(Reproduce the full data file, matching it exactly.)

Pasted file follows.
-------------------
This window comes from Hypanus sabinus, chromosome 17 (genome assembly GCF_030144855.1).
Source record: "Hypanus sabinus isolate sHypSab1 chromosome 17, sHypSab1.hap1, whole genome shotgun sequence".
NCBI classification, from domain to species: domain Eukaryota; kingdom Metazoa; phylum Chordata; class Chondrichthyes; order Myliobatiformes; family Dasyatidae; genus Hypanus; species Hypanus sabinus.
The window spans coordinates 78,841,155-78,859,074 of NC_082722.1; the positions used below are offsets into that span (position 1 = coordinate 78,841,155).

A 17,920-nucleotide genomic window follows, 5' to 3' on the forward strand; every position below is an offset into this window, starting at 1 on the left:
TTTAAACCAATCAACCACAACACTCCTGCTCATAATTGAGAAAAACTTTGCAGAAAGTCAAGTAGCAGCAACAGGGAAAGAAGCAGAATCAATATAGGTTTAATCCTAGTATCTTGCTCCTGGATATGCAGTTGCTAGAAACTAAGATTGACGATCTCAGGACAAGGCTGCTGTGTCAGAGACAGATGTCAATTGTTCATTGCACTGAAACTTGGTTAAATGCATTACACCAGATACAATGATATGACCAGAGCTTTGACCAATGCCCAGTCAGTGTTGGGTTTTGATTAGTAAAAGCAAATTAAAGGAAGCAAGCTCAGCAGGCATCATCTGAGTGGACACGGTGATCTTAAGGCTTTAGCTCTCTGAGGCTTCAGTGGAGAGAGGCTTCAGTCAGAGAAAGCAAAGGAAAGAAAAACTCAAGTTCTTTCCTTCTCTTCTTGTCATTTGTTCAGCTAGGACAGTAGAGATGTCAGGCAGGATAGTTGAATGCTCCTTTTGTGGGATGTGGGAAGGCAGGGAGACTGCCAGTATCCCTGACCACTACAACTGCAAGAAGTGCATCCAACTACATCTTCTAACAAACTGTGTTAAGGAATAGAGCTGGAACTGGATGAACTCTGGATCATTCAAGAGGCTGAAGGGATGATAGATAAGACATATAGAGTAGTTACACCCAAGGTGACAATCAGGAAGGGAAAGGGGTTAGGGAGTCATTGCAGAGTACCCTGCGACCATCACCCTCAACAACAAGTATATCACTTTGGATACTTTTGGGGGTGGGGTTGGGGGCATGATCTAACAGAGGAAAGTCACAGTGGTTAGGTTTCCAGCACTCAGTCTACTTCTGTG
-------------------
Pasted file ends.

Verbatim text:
This window comes from Hypanus sabinus, chromosome 17 (genome assembly GCF_030144855.1).
Source record: "Hypanus sabinus isolate sHypSab1 chromosome 17, sHypSab1.hap1, whole genome shotgun sequence".
NCBI classification, from domain to species: domain Eukaryota; kingdom Metazoa; phylum Chordata; class Chondrichthyes; order Myliobatiformes; family Dasyatidae; genus Hypanus; species Hypanus sabinus.
The window spans coordinates 78,841,155-78,859,074 of NC_082722.1; the positions used below are offsets into that span (position 1 = coordinate 78,841,155).

A 17,920-nucleotide genomic window follows, 5' to 3' on the forward strand; every position below is an offset into this window, starting at 1 on the left:
TTTAAACCAATCAACCACAACACTCCTGCTCATAATTGAGAAAAACTTTGCAGAAAGTCAAGTAGCAGCAACAGGGAAAGAAGCAGAATCAATATAGGTTTAATCCTAGTATCTTGCTCCTGGATATGCAGTTGCTAGAAACTAAGATTGACGATCTCAGGACAAGGCTGCTGTGTCAGAGACAGATGTCAATTGTTCATTGCACTGAAACTTGGTTAAATGCATTACACCAGATACAATGATATGACCAGAGCTTTGACCAATGCCCAGTCAGTGTTGGGTTTTGATTAGTAAAAGCAAATTAAAGGAAGCAAGCTCAGCAGGCATCATCTGAGTGGACACGGTGATCTTAAGGCTTTAGCTCTCTGAGGCTTCAGTGGAGAGAGGCTTCAGTCAGAGAAAGCAAAGGAAAGAAAAACTCAAGTTCTTTCCTTCTCTTCTTGTCATTTGTTCAGCTAGGACAGTAGAGATGTCAGGCAGGATAGTTGAATGCTCCTTTTGTGGGATGTGGGAAGGCAGGGAGACTGCCAGTATCCCTGACCACTACAACTGCAAGAAGTGCATCCAACTACATCTTCTAACAAACTGTGTTAAGGAATAGAGCTGGAACTGGATGAACTCTGGATCATTCAAGAGGCTGAAGGGATGATAGATAAGACATATAGAGTAGTTACACCCAAGGTGACAATCAGGAAGGGAAAGGGGTTAGGGAGTCATTGCAGAGTACCCTGCGACCATCACCCTCAACAACAAGTATATCACTTTGGATACTTTTGGGGGTGGGGTTGGGGGCATGATCTAACAGAGGAAAGTCACAGTGGTTAGGTTTCCAGCACTCAGTCTACTTCTGTG